The watch was pretty much as described except for the fact that about a pound of saw dust (OK, maybe less) penetrated the hole in the crystal, through the lever set cut out on the case ring, and in under the dial. I was lucky that watch still had it's dust ring on and that had kept all but a few stray bits from entering between the plates.
After clearing away the sawdust, I cleaned and oiled the movement, cleaned the dial, and put it into a Hamilton 18s salesman display case. It had great motion and amplitude but poor timing keeping, as it ran quite fast. Even when the regulator was backed way down it still ran fast.
I made sure the HS guide pins on the regulator were in the proper position with the spring and many other other checks, but no results. Admitting defeat and realizing my ambition to become another George Daniels had taken a setback, I took the Roosevelt to my watchmaker who sorted it out. The last time I ran the watch was 2019 testing in all 5 positions and wearing also occasionally for 46 days. Overall the watch gained an average of 7.5 sec. per day, but with rates varying as much as +17 and -8 and sometimes more in between. This isn't bad considering the 924 was a step up from the 16j 930 it replaced and was never designed, finished, or adjusted to be a "the watch of railroad accuracy" like a 938 or 936, but a solid decent timekeeper, which it is, and the 2nd most produced 18s Hamilton after the 940.

Here's the watch showing from sale to cleaning and assembly, dial, and final casing after all work was done along with Halligan's notes on the two various presidential special orders (Roosevelt and Washington only) through Hirsch & Co. of Chicago. With the additional $80.00 repairs the final cost was $178.77 . The display case leftover from a previous Hami. 18s re-case. All in all a low price for a marked watch I've yet to see again.

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Neat watch. In looking at the Halligan note I see that mention is made of specials for J. C. Anderson of Telluride, Colo.. Here's my 924:

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Ethan Lipsig

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I like black dials, but they aren't common. I only have one watch with a black dial in my collection of about 410 pocket watches. It is the very pretty 14k IWC shown below. It's Swiss, of course, and not normally something I'd show in the U.S. PW forum, but it does underscore several points.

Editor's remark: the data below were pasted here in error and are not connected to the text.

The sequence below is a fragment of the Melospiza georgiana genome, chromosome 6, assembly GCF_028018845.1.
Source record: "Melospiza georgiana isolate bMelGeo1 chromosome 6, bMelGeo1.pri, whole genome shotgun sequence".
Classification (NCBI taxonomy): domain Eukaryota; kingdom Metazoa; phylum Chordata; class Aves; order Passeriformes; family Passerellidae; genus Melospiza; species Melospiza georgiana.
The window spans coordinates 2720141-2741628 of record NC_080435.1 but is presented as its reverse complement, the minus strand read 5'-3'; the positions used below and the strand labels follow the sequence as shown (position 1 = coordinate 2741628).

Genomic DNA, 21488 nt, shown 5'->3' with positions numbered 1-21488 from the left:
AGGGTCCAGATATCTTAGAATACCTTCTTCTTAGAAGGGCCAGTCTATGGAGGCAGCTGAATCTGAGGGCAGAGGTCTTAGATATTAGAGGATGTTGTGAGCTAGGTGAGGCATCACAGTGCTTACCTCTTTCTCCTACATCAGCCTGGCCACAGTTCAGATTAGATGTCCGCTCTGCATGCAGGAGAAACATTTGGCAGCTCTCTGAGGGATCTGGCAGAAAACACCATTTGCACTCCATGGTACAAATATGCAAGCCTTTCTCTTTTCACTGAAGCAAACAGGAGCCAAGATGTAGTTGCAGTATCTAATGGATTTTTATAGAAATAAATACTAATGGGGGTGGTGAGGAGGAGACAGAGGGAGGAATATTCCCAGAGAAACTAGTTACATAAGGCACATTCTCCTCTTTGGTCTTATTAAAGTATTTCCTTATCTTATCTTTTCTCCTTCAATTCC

One is how uncommon black dials are. About 25 percent of the PWs in my collection have "fancy" dials, i.e., dials that are not white or cream in color with ordinary Roman or Arabic numerals. Only about .25 percent of my collection have black dials. I am sure that these percentages aren't typical of the entire universe of PWs, but they do illustrate the relative scarcity of black dials.

The other point my IWC underscores is what I believe is a significant difference between collecting U.S. PWs and non-U.S. PWs -- that scarcity is a much more important factor for U.S. PW collectors than it is for non-U.S. PW collectors. The great majority of U.S. PWs (ignoring "dollar" watches) were made by a handful of large or relatively large producers, e.g., Elgin, for whom relatively good records survive. We generally know what models were made and about how many were made. Many, if not most, were made in large numbers. Hence, scarcity is unusual and can be a criterion on which a collection is structured. In contrast, non-U.S. PWs (ignoring "dollar" watches) were made by a vast number of makers usually in small numbers, often unsigned, and often were the work product of more than one firm. Records rarely exist. The models a given maker made, finished, or signed rarely are classified. Hence, (a) it normally is hard or impossible to determine whether a given non-U.S. watch is rare, apart from the highly complicated or very fancy watches, which generally are uncommon, or watches made by a few low-production watchmakers, e.g., Potter's Swiss watches, and (b) scarcity abounds. 2/3ds of my PW collection is non-U.S. I am sure I have some rare items, but scarcity is so common among non-U.S. watches that it doesn't seem to be valued as much or discussed as much by collectors of non-U.S. watches. That's why I haven't established a similar thread on the non-US PW forum. I'd appreciate your views on this.

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Greg Frauenhoff

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I like black dials, but they aren't common. I only have one watch with a black dial in my collection of about 410 pocket watches. It is the very pretty 14k IWC shown below. It's Swiss, of course, and not normally something I'd show in the U.S. PW forum, but it does underscore several points.

One is how uncommon black dials are. About 25 percent of the PWs in my collection have "fancy" dials, i.e., dials that are not white or cream in color with ordinary Roman or Arabic numerals. Only about .25 percent of my collection have black dials. I am sure that these percentages aren't typical of the entire universe of PWs, but they do illustrate the relative scarcity of black dials.